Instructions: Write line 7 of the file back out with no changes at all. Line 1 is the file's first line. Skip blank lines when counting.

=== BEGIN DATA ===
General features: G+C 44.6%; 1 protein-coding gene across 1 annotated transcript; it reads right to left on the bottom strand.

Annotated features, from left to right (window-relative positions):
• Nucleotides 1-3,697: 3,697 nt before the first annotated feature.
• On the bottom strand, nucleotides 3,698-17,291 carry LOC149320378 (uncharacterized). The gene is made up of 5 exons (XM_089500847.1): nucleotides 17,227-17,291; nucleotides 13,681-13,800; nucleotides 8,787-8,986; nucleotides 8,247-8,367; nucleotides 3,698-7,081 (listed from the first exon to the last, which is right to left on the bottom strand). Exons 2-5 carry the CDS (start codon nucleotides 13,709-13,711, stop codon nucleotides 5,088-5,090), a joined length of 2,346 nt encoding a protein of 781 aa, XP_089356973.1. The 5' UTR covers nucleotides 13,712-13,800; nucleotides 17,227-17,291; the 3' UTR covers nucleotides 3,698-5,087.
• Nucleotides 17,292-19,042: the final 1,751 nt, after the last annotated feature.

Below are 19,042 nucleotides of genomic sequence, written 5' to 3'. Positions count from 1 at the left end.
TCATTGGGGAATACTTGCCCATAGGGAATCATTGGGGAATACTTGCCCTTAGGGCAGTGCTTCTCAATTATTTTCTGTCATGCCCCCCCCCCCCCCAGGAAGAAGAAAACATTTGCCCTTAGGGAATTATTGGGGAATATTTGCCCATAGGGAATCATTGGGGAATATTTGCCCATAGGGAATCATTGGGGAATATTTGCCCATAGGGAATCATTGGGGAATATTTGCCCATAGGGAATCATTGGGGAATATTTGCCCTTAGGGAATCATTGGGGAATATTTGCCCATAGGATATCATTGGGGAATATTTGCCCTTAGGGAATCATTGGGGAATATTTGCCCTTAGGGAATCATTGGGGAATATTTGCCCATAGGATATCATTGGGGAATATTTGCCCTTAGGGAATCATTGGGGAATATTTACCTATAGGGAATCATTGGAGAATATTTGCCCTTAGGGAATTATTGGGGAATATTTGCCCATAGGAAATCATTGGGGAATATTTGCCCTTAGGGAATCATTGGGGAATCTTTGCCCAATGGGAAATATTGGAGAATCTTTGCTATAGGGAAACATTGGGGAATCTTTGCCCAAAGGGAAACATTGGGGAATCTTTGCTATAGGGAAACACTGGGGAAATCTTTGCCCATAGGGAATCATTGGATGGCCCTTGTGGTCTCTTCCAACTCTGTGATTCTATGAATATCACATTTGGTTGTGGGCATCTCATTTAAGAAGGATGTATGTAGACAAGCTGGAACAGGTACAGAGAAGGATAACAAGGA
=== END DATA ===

TCATTGGGGAATACTTGCCCATAGGGAATCATTGGGGAATACTTGCCCTTAGGGCAGTGCTTCTCAATTATTTTCTGTCATGCCCCCCCCCCCCCCAGGAAGAAGAAAACATTTGCCCTTAGGGAATTATTGGGGAATATTTGCCCATAGGGAATCATTGGGGAATATTTGCCCATAGGGAATCATTGGGGAATATTTGCCCATAGGGAATCATTGGGGAATATTTGCCCATAGGGAATCATTGGGGAATATTTGCCCTTAGGGAATCATTGGGGAATATTTGCCCATAGGATATCATTGGGGAATATTTGCCCTTAGGGAATCATTGGGGAATATTTGCCCTTAGGGAATCATTGGGGAATATTTGCCCATAGGATATCATTGGGGAATATTTGCCCTTAGGGAATCATTGGGGAATATTTACCTATAGGGAATCATTGGAGAATATTTGCCCTTAGGGAATTATTGGGGAATATTTGCCCATAGGAAATCATTGGGGAATATTTGCCCTTAGGGAATCATTGGGGAATCTTTGCCCAATGGGAAATATTGGAGAATCTTTGCTATAGGGAAACATTGGGGAATCTTTGCCCAAAGGGAAACATTGGGGAATCTTTGCTATAGGGAAACACTGGGGAAATCTTTGCCCATAGGGAATCATTGGATGGCCCTTGTGGTCTCTTCCAACTCTGTGATTCTATGAATATCACATTTGGTTGTGGGCATCTCATTTAAGAAGGATGTATGTAGACAAGCTGGAACAGGTACAGAGAAGGATAACAAGGA